More than a third (36%) of people working in travel are actively considering leaving the industry due to the Covid-19 pandemic.
Some 57% of respondents to a WorkAdvisor survey carried out last month said their mental health has been affected by the crisis, 11% said it had had a ‘significant’ impact on their mental health and wellbeing.
Causes included stress and anxiety relating to uncertainty about the future, the negative impact of Zoom or Slack causing intrusion and work distractions, being overworked as a result of the crisis and putting in extra hours.
“It would seem that the pressures of dealing with customers and refunds has piled on the stress for staff in the travel industry during the crisis and that having to work remotely has not helped workers handle the amount of work,” said a spokesman for WorkAdvisor.
The survey also found that more than three-quarters of workers are concerned about returning to an office environment and 68% believe they will be working from home in the future. Some 11% said they were ‘very concerned’ about returning to the office and 4% said they would refuse.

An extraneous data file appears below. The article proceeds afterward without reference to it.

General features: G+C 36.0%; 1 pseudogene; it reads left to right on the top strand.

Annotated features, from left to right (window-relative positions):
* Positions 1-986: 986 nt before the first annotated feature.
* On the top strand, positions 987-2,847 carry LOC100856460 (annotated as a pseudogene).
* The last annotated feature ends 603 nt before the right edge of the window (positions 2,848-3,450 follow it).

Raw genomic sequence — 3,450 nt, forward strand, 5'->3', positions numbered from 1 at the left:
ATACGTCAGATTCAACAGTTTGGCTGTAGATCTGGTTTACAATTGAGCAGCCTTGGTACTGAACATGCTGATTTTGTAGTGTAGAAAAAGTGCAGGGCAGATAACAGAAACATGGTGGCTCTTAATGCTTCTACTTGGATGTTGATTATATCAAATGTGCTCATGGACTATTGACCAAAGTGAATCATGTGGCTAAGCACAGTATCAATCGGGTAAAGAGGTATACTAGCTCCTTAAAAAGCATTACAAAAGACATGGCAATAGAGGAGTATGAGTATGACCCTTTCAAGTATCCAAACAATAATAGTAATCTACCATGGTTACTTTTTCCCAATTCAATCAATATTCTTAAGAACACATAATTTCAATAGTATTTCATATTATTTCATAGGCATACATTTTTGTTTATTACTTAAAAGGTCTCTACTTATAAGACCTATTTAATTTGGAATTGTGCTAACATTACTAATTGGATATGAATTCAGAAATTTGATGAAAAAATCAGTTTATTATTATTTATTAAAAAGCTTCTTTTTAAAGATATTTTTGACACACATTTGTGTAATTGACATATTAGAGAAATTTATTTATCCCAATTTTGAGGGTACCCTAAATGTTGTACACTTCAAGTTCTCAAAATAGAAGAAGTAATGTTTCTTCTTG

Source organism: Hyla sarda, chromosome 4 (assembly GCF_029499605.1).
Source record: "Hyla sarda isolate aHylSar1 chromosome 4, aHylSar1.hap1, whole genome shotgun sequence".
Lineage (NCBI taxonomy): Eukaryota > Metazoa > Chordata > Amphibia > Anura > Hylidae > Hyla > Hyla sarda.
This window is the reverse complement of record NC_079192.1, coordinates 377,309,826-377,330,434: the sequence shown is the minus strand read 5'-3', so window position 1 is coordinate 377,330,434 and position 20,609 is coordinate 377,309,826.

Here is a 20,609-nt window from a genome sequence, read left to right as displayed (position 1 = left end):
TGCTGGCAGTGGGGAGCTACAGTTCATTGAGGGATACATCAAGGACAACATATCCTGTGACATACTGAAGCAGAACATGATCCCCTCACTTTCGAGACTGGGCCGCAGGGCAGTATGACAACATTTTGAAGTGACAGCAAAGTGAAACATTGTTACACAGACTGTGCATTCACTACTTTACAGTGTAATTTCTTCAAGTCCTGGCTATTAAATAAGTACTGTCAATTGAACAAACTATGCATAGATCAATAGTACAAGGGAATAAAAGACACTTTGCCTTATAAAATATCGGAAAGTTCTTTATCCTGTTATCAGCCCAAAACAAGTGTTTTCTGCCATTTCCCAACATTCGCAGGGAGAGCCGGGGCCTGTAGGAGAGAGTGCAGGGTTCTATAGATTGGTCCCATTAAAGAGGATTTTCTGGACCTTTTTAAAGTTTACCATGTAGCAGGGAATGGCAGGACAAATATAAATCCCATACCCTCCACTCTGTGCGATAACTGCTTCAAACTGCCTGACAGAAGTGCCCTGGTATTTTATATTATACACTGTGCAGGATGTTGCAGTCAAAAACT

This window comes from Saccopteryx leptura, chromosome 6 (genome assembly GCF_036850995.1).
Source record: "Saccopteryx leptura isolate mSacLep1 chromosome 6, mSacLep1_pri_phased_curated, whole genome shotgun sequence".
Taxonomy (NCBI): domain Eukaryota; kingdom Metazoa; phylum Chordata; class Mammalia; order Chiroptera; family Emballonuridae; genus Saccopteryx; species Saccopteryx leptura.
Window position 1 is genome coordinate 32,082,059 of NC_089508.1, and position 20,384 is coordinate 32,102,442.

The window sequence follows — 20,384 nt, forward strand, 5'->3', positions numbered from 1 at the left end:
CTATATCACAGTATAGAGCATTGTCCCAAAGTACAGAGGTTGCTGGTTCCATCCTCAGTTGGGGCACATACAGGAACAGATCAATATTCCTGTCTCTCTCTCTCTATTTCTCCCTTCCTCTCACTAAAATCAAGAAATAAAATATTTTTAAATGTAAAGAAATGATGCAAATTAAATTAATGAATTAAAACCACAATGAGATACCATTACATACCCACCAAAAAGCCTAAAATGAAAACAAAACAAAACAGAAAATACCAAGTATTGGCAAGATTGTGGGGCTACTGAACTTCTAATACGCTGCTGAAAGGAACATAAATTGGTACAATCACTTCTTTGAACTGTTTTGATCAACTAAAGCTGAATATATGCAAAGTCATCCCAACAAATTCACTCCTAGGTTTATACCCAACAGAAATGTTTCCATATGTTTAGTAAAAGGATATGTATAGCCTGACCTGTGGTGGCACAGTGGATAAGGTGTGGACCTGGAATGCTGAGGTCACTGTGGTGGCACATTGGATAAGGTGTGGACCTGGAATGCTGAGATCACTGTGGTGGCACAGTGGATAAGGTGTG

Concerns surround using public transport, not managing to maintain social distancing in the office, and fears of a second wave of Covid-19.
More than half – 54% – of respondents have been furloughed, which is more than double the national average of 25%, but 9% have been asked to work whilst furloughed, which is against the rules of the Job Retention Scheme.
Some 11% of respondents believe UK travellers won’t take any foreign holidays for the next 12 months and, as a result, 4% believe the industry will never recover, only 36% believe the industry will fully recover while 54% think it will only make a partial recovery.
While there is widespread optimism that things will ‘pretty much get back to normal at some point’, 12% believe their employer will never recover and a further 48% think their employer will make only a partial recovery.
The survey, The Impact of the Coronvirus Crisis On People Working in the UK Travel Industry, found that 7% of respondents had already been made redundant.